Tax breaks bill clears hurdle
by The Associated Press
May 14, 2014 12:23 AM | 709 views | 0 0 comments | 5 5 recommendations | email to a friend | print
Senate Majority Leader Harry Reid speaks to reporters on Capitol Hill on April 26. A bill to renew more than 50 expired tax breaks cleared its first hurdle in the Senate on Tuesday. Other hurdles remain, however. The Senate voted 96 to 3 to open debate on the bill, which has strong backing from the business community. <br> The Associated Press
Senate Majority Leader Harry Reid speaks to reporters on Capitol Hill on April 26. A bill to renew more than 50 expired tax breaks cleared its first hurdle in the Senate on Tuesday. Other hurdles remain, however. The Senate voted 96 to 3 to open debate on the bill, which has strong backing from the business community.
The Associated Press
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WASHINGTON — A bill to renew more than 50 expired tax breaks for businesses and individuals cleared a key hurdle in the Senate on Tuesday, giving hope to millions of taxpayers who would otherwise be hit with unwelcome tax increases next spring.

Other hurdles remain, however.

The Senate voted 96 to 3 to open debate on the bill, which has strong backing from the business community but would add about $85 billion to the budget deficit.

Almost every year, Congress routinely renews the tax breaks. This year, they were allowed to expire at the start of the year — meaning taxpayers would get hit when they file their 2014 returns next spring. The Senate bill would extend the tax breaks through 2015.

“Our constituents are depending on us to extend these provisions,” said Senate Majority Leader Harry Reid (D-Nev.). “We will not pull the plug before our nation’s recovery is complete. By passing this tax extenders package, we will build our nation’s economy more quickly.”

The package includes a business tax credit for research and development and a sales tax deduction for individuals who live in states without an income tax. There is a generous tax credit for using wind farms and other renewable energy sources to produce electricity and several provisions allowing businesses to write off capital investments more quickly.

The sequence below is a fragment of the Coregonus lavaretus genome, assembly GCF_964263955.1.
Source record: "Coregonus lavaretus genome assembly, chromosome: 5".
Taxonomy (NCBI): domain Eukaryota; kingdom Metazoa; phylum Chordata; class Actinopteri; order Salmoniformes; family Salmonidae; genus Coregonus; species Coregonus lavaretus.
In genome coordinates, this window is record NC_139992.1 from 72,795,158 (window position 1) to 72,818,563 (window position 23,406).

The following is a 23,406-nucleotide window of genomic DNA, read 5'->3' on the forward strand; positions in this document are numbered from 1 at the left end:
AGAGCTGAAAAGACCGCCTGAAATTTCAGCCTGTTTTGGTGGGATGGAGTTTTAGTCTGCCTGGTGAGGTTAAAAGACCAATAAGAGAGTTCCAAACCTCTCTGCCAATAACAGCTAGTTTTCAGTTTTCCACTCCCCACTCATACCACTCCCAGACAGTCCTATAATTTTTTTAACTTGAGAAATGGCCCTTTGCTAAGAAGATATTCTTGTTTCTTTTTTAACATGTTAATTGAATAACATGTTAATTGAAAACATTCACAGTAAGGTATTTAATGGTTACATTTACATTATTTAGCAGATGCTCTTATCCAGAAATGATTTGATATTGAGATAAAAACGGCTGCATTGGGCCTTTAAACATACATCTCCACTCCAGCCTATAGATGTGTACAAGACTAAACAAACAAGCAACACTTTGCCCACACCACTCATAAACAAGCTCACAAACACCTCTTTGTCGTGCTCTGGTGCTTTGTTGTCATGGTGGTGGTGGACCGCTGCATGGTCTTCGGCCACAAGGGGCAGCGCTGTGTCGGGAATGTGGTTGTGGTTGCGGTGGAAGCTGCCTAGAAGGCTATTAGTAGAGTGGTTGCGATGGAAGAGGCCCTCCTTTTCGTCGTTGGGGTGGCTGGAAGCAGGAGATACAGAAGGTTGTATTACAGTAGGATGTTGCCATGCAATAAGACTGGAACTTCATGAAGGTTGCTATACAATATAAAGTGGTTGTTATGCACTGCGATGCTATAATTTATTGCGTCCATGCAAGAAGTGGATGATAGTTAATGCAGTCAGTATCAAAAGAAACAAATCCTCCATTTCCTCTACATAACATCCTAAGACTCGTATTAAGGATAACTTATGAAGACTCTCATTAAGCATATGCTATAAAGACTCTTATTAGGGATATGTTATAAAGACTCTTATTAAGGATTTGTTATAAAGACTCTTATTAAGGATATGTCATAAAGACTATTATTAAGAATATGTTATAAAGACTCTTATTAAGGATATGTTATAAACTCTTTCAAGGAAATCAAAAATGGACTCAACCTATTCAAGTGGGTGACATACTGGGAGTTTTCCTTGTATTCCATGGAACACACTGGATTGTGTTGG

One provision protects struggling homeowners who get their mortgages reduced from paying income taxes on the amount of forgiven debt. Others include narrow tax breaks for film and theater producers, NASCAR race track owners, makers of electric motorcycles and teachers who spend their own money on classroom supplies.

The tax breaks enjoy broad bipartisan support. However, some Republican senators want the opportunity to change the package, and it’s not clear whether Reid will allow amendments.

Republican amendments include making some of the tax cuts permanent, while adding others, including the repeal of a medical device tax funding President Barack Obama’s health law.

“Americans deserve tax certainty, not more short-term measures,” said Sen. John Thune (R-S.D.).

Thune said he wants to offer several amendments, including a permanent ban on state and local Internet access taxes. A temporary moratorium on such taxes is due to expire Nov. 1.

Ultimately, Republican senators may be forced to choose between blocking a bill that provides popular tax breaks and accepting it unchanged.

When asked whether Republicans would block the bill if they can’t offer amendments, Senate Republican Leader Mitch McConnell of Kentucky said, “I can’t tell you right now.”

Senate debate on the bill could last into next week.

In the House, Republican leaders are taking a different approach to the tax package, working to make some of the tax cuts permanent, while allowing others to go away. Last week, the House voted to make permanent the tax credit for investing in research and development.

The two different approaches are setting the stage for a showdown that might not get settled until after congressional elections in November.

Business groups regularly complain about the temporary nature of the tax package, saying it makes it impossible to plan. Nevertheless, business groups are encouraging Congress to renew it, rather than pay billions more in taxes.

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